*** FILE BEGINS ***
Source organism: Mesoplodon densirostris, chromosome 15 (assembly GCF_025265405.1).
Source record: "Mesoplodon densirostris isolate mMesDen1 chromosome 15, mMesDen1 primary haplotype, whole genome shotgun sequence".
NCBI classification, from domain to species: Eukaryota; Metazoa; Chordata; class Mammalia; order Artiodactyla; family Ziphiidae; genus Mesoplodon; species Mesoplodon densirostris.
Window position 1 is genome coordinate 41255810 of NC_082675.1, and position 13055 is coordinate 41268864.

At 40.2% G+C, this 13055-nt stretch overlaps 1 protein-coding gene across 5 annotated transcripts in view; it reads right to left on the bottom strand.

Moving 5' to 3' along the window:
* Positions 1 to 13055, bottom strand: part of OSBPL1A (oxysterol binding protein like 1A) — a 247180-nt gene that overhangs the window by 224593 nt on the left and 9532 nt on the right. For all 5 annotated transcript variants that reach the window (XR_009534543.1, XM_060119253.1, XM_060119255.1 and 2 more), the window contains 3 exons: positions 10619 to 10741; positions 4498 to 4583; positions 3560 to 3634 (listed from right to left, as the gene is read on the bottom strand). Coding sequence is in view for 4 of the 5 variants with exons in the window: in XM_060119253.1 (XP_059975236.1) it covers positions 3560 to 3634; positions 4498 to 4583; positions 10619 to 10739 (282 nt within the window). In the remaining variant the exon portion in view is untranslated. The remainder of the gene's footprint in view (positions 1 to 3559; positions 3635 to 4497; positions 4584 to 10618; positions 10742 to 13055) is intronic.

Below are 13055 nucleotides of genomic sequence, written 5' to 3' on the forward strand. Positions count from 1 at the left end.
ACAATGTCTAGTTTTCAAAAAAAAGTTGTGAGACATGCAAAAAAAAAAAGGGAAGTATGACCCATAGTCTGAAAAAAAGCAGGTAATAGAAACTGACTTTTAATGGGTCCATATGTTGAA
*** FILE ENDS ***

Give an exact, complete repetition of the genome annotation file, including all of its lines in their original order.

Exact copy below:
Source organism: Mesoplodon densirostris, chromosome 15 (assembly GCF_025265405.1).
Source record: "Mesoplodon densirostris isolate mMesDen1 chromosome 15, mMesDen1 primary haplotype, whole genome shotgun sequence".
NCBI classification, from domain to species: Eukaryota; Metazoa; Chordata; class Mammalia; order Artiodactyla; family Ziphiidae; genus Mesoplodon; species Mesoplodon densirostris.
Window position 1 is genome coordinate 41255810 of NC_082675.1, and position 13055 is coordinate 41268864.

At 40.2% G+C, this 13055-nt stretch overlaps 1 protein-coding gene across 5 annotated transcripts in view; it reads right to left on the bottom strand.

Moving 5' to 3' along the window:
* Positions 1 to 13055, bottom strand: part of OSBPL1A (oxysterol binding protein like 1A) — a 247180-nt gene that overhangs the window by 224593 nt on the left and 9532 nt on the right. For all 5 annotated transcript variants that reach the window (XR_009534543.1, XM_060119253.1, XM_060119255.1 and 2 more), the window contains 3 exons: positions 10619 to 10741; positions 4498 to 4583; positions 3560 to 3634 (listed from right to left, as the gene is read on the bottom strand). Coding sequence is in view for 4 of the 5 variants with exons in the window: in XM_060119253.1 (XP_059975236.1) it covers positions 3560 to 3634; positions 4498 to 4583; positions 10619 to 10739 (282 nt within the window). In the remaining variant the exon portion in view is untranslated. The remainder of the gene's footprint in view (positions 1 to 3559; positions 3635 to 4497; positions 4584 to 10618; positions 10742 to 13055) is intronic.

Below are 13055 nucleotides of genomic sequence, written 5' to 3' on the forward strand. Positions count from 1 at the left end.
ACAATGTCTAGTTTTCAAAAAAAAGTTGTGAGACATGCAAAAAAAAAAAGGGAAGTATGACCCATAGTCTGAAAAAAAGCAGGTAATAGAAACTGACTTTTAATGGGTCCATATGTTGAA